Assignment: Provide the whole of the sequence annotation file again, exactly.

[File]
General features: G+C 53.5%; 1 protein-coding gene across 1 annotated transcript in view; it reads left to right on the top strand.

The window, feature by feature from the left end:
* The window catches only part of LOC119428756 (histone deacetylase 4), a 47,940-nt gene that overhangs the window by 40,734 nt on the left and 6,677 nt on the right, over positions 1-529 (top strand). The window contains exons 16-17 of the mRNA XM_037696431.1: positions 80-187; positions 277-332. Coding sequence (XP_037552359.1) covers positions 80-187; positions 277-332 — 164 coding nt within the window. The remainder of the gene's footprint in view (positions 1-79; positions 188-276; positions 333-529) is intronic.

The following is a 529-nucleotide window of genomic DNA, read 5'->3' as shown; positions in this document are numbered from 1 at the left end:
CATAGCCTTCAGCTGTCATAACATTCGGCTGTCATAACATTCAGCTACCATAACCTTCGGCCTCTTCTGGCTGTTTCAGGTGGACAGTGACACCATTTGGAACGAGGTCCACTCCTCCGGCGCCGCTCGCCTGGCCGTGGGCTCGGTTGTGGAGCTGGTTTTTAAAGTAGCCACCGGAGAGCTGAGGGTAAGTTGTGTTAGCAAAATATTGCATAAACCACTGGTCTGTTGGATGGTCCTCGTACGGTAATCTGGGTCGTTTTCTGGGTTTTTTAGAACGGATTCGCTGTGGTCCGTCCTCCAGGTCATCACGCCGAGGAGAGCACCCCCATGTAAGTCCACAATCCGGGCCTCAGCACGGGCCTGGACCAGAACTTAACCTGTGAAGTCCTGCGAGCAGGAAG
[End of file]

General features: G+C 53.5%; 1 protein-coding gene across 1 annotated transcript in view; it reads left to right on the top strand.

The window, feature by feature from the left end:
* The window catches only part of LOC119428756 (histone deacetylase 4), a 47,940-nt gene that overhangs the window by 40,734 nt on the left and 6,677 nt on the right, over positions 1-529 (top strand). The window contains exons 16-17 of the mRNA XM_037696431.1: positions 80-187; positions 277-332. Coding sequence (XP_037552359.1) covers positions 80-187; positions 277-332 — 164 coding nt within the window. The remainder of the gene's footprint in view (positions 1-79; positions 188-276; positions 333-529) is intronic.

The following is a 529-nucleotide window of genomic DNA, read 5'->3' as shown; positions in this document are numbered from 1 at the left end:
CATAGCCTTCAGCTGTCATAACATTCGGCTGTCATAACATTCAGCTACCATAACCTTCGGCCTCTTCTGGCTGTTTCAGGTGGACAGTGACACCATTTGGAACGAGGTCCACTCCTCCGGCGCCGCTCGCCTGGCCGTGGGCTCGGTTGTGGAGCTGGTTTTTAAAGTAGCCACCGGAGAGCTGAGGGTAAGTTGTGTTAGCAAAATATTGCATAAACCACTGGTCTGTTGGATGGTCCTCGTACGGTAATCTGGGTCGTTTTCTGGGTTTTTTAGAACGGATTCGCTGTGGTCCGTCCTCCAGGTCATCACGCCGAGGAGAGCACCCCCATGTAAGTCCACAATCCGGGCCTCAGCACGGGCCTGGACCAGAACTTAACCTGTGAAGTCCTGCGAGCAGGAAG